Broadband provision is likely to affect how UK citizens vote in the general election next month, a new study by Cable.co.uk suggests. Almost one in five respondents in the 2,500-person survey said broadband policy was a major issue for them and would influence their choice at the ballot.
Those surveyed also revealed that they would only be satisfied with a minimum broadband download speed of 32Mb - considerably faster than ISPs are obligated to provide under current laws, with many areas still unable to access a basic 2Mb service.
The government announced in March that it would be raising the minimum speed UK providers must supply to consumers to 5Mb, even though its current pledge means everyone will only get access to 2Mb by early 2016.
The majority of political parties have outlined promises for broadband in their respective election manifestos. The Conservative Party has pledged to rollout ultrafast broadband with 100Mb or more to "nearly all" homes when it is feasible to do so, while investing £100 billion to improve the broadband and mobile infrastructure nationwide.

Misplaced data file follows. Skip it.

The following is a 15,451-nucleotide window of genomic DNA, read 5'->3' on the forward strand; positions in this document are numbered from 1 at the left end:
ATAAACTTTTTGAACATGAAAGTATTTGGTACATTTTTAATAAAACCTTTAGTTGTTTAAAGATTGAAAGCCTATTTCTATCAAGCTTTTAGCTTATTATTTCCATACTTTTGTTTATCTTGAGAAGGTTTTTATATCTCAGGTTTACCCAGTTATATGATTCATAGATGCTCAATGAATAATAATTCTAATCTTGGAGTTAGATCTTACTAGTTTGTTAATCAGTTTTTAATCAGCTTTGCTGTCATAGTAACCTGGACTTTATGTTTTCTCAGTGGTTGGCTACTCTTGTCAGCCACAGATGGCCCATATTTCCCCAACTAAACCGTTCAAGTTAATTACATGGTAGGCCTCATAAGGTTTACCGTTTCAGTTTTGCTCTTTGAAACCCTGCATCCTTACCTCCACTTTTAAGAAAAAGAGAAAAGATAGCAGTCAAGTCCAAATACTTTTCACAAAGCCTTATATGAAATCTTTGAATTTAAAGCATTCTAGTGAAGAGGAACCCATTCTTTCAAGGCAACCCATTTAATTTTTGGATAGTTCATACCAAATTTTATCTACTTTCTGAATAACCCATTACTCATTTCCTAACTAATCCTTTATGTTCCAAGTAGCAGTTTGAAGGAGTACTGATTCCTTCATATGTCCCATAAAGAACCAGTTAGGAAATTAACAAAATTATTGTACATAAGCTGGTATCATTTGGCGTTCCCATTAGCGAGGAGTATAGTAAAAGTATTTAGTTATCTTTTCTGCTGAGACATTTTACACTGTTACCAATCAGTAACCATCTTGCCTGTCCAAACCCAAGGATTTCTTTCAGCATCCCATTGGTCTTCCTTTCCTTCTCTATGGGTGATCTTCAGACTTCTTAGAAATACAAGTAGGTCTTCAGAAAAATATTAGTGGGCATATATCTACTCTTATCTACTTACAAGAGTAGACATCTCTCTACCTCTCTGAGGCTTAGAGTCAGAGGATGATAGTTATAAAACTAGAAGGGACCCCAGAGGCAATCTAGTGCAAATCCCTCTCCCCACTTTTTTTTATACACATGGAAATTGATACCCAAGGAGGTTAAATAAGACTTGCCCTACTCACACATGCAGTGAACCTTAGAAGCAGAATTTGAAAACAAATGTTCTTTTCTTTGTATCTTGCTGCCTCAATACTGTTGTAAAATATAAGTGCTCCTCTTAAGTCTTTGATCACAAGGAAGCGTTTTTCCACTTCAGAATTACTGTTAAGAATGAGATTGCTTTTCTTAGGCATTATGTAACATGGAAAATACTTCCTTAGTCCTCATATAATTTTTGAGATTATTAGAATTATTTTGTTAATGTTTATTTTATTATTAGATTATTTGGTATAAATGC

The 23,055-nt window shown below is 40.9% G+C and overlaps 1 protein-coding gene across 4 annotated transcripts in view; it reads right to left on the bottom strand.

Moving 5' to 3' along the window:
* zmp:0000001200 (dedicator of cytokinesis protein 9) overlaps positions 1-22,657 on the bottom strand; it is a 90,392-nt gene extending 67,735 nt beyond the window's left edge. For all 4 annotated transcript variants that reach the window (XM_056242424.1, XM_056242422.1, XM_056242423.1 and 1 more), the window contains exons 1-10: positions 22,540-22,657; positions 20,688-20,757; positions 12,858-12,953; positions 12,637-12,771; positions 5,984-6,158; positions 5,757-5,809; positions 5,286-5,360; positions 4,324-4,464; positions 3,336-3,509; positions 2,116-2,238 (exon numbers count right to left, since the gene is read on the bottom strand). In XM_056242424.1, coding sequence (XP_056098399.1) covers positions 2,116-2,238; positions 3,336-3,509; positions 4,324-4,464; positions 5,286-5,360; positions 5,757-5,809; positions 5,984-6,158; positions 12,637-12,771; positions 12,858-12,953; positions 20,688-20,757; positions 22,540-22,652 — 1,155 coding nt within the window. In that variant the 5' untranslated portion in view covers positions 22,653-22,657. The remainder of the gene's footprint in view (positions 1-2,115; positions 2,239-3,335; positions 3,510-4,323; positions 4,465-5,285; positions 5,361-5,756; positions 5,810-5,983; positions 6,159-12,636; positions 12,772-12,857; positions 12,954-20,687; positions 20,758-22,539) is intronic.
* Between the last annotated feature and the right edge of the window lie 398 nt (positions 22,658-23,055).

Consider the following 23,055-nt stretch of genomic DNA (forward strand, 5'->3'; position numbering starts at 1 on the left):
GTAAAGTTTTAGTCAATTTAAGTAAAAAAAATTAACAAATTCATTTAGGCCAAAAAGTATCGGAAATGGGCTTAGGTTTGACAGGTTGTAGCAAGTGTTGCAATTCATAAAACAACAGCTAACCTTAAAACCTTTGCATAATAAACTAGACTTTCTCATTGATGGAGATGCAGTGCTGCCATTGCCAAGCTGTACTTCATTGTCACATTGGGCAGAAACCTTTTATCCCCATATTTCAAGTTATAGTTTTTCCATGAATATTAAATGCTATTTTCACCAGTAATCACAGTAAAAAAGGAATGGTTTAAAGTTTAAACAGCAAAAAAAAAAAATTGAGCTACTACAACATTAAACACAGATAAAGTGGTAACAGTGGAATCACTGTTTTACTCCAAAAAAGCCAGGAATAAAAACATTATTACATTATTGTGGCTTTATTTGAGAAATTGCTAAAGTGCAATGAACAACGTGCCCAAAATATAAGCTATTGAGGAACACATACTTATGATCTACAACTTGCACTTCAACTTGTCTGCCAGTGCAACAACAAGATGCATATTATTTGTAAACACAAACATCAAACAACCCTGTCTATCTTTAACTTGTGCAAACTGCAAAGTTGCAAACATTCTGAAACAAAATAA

The Labour Party is aiming to deliver "affordable, high speed broadband" to the whole of the UK population during the next few years. It's also hoping to reduce "not spots" - areas without any network access - while extending mobile coverage.
A spokesperson for the Internet Services Providers' Association (ISPA) applauded the parties' focus on broadband provision. They added: "All parties should aim for ubiquitous superfast broadband, with targeted investment and incentives for a competitive private sector to continue to innovate and develop their networks."